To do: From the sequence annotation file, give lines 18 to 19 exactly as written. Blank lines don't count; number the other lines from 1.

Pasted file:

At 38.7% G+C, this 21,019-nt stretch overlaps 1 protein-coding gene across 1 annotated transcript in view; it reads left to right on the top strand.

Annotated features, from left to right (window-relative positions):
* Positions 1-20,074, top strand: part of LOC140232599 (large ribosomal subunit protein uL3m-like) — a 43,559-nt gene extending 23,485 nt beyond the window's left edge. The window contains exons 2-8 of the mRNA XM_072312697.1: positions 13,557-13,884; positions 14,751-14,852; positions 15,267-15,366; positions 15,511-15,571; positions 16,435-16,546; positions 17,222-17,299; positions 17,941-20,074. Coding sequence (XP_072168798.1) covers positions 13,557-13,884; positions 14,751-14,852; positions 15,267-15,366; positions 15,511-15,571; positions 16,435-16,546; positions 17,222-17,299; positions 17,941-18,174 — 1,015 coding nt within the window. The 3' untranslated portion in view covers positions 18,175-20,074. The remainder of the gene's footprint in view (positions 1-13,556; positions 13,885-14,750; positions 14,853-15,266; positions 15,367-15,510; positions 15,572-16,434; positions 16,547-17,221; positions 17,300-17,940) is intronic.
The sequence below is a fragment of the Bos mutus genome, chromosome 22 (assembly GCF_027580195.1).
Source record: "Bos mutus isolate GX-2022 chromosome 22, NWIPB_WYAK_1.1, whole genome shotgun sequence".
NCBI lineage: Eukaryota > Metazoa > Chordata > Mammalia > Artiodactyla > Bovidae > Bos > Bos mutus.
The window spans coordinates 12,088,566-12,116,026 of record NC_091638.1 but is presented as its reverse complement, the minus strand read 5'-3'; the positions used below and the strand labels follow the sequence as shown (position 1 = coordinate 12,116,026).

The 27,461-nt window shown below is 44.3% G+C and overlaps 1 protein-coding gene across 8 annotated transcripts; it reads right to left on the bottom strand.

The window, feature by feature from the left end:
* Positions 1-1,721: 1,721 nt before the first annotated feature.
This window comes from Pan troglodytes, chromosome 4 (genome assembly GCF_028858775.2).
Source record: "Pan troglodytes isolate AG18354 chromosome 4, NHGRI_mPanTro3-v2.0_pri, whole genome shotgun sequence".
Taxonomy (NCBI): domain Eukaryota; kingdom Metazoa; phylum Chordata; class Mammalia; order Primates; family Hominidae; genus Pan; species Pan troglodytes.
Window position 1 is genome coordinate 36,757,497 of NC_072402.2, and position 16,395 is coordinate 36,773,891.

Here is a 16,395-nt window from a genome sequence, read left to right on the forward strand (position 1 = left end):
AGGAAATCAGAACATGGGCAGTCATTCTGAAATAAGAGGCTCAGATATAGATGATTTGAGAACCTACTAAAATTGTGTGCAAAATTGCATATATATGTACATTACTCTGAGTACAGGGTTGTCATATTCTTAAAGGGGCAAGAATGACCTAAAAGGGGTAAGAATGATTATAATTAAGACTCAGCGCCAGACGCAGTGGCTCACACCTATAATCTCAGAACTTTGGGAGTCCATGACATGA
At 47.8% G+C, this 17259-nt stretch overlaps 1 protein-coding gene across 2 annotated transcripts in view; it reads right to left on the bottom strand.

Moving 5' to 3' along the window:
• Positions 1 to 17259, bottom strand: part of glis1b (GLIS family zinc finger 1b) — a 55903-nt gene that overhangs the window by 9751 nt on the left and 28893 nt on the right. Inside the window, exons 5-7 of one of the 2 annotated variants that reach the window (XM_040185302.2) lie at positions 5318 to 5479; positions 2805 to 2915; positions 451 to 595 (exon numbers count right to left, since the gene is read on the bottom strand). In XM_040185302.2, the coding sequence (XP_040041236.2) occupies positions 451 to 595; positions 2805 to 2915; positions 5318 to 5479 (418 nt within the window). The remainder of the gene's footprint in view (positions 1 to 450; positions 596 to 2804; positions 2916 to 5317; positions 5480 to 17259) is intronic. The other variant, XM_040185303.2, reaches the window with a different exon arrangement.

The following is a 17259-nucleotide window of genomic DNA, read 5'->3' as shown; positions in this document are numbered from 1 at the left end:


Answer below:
Moving 5' to 3' along the window:
• Positions 1 to 17259, bottom strand: part of glis1b (GLIS family zinc finger 1b) — a 55903-nt gene that overhangs the window by 9751 nt on the left and 28893 nt on the right. Inside the window, exons 5-7 of one of the 2 annotated variants that reach the window (XM_040185302.2) lie at positions 5318 to 5479; positions 2805 to 2915; positions 451 to 595 (exon numbers count right to left, since the gene is read on the bottom strand). In XM_040185302.2, the coding sequence (XP_040041236.2) occupies positions 451 to 595; positions 2805 to 2915; positions 5318 to 5479 (418 nt within the window). The remainder of the gene's footprint in view (positions 1 to 450; positions 596 to 2804; positions 2916 to 5317; positions 5480 to 17259) is intronic. The other variant, XM_040185303.2, reaches the window with a different exon arrangement.